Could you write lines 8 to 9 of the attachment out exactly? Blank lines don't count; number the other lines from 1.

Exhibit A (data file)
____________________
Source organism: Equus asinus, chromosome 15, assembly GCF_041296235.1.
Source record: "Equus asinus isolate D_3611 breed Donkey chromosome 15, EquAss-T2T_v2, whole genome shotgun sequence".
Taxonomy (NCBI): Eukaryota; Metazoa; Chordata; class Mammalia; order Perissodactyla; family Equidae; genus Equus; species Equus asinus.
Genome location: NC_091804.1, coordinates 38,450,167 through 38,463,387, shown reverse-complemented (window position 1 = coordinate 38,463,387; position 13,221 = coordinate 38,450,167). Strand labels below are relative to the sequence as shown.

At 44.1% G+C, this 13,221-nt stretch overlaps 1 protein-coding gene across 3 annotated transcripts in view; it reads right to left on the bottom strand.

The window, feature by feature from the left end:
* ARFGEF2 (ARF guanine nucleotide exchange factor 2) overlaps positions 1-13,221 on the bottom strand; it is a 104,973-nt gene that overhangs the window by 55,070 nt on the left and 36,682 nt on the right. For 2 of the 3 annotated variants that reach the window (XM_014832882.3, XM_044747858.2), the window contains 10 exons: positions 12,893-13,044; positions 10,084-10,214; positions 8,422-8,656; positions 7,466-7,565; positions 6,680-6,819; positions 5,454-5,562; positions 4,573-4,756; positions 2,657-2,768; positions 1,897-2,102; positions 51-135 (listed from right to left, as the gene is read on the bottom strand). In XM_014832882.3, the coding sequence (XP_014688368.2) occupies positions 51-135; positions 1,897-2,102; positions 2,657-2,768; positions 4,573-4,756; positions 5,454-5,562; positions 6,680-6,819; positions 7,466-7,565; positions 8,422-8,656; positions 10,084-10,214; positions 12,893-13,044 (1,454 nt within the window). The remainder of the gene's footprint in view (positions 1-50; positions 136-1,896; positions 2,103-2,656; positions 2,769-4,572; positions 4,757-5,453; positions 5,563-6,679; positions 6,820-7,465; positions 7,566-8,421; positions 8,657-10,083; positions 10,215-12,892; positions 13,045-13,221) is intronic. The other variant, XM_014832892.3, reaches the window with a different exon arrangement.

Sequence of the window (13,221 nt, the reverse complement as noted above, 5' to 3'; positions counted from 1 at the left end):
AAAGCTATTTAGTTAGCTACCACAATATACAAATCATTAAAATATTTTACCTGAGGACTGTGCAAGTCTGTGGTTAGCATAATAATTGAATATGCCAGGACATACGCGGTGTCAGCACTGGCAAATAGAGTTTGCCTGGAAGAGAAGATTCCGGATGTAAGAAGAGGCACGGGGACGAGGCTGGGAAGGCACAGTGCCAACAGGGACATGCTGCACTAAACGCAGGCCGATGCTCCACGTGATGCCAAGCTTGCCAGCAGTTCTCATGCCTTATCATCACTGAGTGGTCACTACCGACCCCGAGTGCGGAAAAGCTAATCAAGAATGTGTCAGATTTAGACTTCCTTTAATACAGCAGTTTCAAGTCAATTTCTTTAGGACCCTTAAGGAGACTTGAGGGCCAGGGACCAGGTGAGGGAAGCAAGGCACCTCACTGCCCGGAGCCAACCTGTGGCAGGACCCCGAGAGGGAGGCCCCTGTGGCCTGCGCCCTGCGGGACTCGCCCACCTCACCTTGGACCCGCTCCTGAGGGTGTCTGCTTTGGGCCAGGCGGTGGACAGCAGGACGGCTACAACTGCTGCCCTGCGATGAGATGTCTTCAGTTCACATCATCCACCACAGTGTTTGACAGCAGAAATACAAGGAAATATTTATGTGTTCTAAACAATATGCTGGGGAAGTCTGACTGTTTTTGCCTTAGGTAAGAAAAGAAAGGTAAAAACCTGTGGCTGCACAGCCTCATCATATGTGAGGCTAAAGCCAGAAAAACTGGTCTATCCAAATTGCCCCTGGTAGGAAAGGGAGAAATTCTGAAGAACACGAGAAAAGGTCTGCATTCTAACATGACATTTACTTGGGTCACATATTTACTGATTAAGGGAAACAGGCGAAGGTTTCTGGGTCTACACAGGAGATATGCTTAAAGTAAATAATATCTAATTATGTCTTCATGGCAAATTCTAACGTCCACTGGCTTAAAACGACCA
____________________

Sequence of the window (13,221 nt, the reverse complement as noted above, 5' to 3'; positions counted from 1 at the left end):
AAAGCTATTTAGTTAGCTACCACAATATACAAATCATTAAAATATTTTACCTGAGGACTGTGCAAGTCTGTGGTTAGCATAATAATTGAATATGCCAGGACATACGCGGTGTCAGCACTGGCAAATAGAGTTTGCCTGGAAGAGAAGATTCCGGATGTAAGAAGAGGCACGGGGACGAGGCTGGGAAGGCACAGTGCCAACAGGGACATGCTGCACTAAACGCAGGCCGATGCTCCACGTGATGCCAAGCTTGCCAGCAGTTCTCATGCCTTATCATCACTGAGTGGTCACTACCGACCCCGAGTGCGGAAAAGCTAATCAAGAATGTGTCAGATTTAGACTTCCTTTAATACAGCAGTTTCAAGTCAATTTCTTTAGGACCCTTAAGGAGACTTGAGGGCCAGGGACCAGGTGAGGGAAGCAAGGCACCTCACTGCCCGGAGCCAACCTGTGGCAGGACCCCGAGAGGGAGGCCCCTGTGGCCTGCGCCCTGCGGGACTCGCCCACCTCACCTTGGACCCGCTCCTGAGGGTGTCTGCTTTGGGCCAGGCGGTGGACAGCAGGACGGCTACAACTGCTGCCCTGCGATGAGATGTCTTCAGTTCACATCATCCACCACAGTGTTTGACAGCAGAAATACAAGGAAATATTTATGTGTTCTAAACAATATGCTGGGGAAGTCTGACTGTTTTTGCCTTAGGTAAGAAAAGAAAGGTAAAAACCTGTGGCTGCACAGCCTCATCATATGTGAGGCTAAAGCCAGAAAAACTGGTCTATCCAAATTGCCCCTGGTAGGAAAGGGAGAAATTCTGAAGAACACGAGAAAAGGTCTGCATTCTAACATGACATTTACTTGGGTCACATATTTACTGATTAAGGGAAACAGGCGAAGGTTTCTGGGTCTACACAGGAGATATGCTTAAAGTAAATAATATCTAATTATGTCTTCATGGCAAATTCTAACGTCCACTGGCTTAAAACGACCA